Desiring the position of elder because of the “power” involved is extremely superficial. One of the most difficult aspects of being an elder is submitting to God’s will, particularly when things don’t go “our way.” The man who seeks the elder position to get power will soon discover that he has very little spiritual power from God to validate his ministry and credibility as a spiritual leader.
Elders and Prestige
Yes, there is prestige (or “honor”) in serving as an elder. The dictionary defines prestige as “a person’s high standing among others; honor or esteem.” Biblically, this honor is to be associated not with “being” an elder, but with “doing” elder work: “The elders who rule well are to be considered worthy of double honor, especially those who work hard at preaching and teaching”(1 Tim. 5:17).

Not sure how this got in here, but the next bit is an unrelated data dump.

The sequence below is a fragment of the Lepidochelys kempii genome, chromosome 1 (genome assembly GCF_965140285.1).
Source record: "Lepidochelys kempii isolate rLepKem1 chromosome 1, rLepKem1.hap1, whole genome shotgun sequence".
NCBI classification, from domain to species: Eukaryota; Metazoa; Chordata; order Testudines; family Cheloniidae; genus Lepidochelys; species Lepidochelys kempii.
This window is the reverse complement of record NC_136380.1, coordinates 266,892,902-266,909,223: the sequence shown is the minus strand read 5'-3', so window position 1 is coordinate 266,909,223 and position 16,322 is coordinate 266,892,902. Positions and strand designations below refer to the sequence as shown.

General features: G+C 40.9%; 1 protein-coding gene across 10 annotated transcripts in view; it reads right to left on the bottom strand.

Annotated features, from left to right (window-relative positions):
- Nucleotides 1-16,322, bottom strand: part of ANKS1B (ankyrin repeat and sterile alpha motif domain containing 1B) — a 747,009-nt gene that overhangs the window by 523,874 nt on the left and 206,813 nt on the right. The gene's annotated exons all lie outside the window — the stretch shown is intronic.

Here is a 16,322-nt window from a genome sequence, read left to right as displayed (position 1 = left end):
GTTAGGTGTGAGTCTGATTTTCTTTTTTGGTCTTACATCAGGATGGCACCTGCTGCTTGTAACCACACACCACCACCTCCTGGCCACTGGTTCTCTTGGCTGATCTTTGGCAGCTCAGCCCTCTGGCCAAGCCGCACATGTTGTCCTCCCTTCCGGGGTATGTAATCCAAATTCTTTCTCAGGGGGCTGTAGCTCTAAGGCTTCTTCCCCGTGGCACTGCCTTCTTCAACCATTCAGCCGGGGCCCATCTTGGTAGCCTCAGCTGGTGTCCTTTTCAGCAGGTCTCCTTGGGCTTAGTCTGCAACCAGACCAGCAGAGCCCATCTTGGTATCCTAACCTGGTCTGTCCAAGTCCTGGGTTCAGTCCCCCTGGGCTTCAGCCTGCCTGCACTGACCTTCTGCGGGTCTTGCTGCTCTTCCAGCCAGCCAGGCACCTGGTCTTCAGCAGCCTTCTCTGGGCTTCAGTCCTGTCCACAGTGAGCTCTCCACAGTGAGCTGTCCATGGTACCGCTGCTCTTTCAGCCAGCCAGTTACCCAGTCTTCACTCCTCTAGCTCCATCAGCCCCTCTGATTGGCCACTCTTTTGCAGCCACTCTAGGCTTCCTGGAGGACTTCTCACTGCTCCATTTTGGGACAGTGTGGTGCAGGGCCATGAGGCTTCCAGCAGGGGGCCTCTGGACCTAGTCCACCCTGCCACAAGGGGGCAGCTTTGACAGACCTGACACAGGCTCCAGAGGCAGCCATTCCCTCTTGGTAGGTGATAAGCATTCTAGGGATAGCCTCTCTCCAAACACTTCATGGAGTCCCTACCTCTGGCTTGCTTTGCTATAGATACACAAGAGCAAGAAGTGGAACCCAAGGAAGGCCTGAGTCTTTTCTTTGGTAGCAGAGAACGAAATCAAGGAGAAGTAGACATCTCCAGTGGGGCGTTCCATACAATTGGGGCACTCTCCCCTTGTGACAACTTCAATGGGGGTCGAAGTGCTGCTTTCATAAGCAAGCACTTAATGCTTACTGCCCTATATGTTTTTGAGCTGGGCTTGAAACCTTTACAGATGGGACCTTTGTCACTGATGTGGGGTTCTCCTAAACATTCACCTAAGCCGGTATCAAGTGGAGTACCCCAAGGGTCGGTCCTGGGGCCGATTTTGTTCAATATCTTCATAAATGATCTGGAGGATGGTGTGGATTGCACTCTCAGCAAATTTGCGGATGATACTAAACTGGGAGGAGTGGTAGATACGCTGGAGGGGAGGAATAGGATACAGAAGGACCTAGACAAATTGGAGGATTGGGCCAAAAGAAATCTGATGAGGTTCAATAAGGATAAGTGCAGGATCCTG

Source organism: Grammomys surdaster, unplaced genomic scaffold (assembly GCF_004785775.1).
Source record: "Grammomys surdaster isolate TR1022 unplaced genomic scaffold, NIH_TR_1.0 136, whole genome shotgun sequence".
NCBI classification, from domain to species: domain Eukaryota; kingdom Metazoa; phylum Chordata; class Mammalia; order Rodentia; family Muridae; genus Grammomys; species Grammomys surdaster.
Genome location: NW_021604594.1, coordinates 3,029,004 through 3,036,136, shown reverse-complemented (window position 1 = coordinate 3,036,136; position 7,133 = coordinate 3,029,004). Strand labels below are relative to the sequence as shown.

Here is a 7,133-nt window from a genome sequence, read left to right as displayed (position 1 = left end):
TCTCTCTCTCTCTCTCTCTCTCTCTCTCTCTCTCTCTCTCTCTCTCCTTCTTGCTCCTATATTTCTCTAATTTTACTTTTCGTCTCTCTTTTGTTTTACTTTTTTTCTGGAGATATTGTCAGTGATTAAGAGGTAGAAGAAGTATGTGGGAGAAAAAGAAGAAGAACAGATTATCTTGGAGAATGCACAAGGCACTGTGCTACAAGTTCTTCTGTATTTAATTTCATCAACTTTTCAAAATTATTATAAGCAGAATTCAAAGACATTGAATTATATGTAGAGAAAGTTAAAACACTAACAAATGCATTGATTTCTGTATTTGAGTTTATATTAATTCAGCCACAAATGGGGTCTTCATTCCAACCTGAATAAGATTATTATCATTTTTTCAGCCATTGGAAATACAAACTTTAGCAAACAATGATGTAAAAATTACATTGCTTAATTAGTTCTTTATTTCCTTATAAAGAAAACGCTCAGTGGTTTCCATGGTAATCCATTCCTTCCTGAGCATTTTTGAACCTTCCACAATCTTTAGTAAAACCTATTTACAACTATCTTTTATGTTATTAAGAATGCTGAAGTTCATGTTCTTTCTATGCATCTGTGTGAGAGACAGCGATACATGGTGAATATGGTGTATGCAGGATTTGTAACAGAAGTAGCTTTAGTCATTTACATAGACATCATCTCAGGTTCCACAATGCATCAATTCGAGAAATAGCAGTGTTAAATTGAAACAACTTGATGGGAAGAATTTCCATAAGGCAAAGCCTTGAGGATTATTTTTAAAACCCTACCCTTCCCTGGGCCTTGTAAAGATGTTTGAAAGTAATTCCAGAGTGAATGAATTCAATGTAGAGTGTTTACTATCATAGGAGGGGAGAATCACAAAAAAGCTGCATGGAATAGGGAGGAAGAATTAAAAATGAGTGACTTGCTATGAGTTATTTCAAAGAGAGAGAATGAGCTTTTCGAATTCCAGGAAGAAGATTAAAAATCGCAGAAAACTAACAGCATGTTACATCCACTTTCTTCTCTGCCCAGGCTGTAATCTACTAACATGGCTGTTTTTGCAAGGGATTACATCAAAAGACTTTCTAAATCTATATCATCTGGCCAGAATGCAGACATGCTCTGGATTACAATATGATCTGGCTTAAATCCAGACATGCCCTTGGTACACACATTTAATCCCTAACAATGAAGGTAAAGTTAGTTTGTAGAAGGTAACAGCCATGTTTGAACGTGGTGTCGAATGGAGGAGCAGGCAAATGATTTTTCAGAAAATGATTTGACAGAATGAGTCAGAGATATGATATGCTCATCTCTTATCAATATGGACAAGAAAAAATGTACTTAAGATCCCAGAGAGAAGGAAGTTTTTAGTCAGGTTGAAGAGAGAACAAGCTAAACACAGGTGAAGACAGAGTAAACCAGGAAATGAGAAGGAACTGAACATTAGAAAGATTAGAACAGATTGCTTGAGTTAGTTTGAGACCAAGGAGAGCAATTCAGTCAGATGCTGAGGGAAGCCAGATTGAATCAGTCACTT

In the general sense, believers should honor all who serve sacrificially: “Welcome him [Epaphroditus] in the Lord with great joy, and honor men like him, because he almost died for the work of Christ, risking his life to make up for the help you could not give me”(Phil. 2:29-30 NIV).
But what is the proper biblical balance to this issue of honor? Does it feed a person’s pride? Doesn’t this work against humility?
There are several wrong responses:
- To divert attention away from our own secret desire for honor by withholding honor from those God has told us to honor. In that case, envy, insecurity, and lack of faith in God’s blessings on our part are the real issues. Maybe we secretly want to be honored—and if we don’t get it, then we don’t want anyone else to get it either.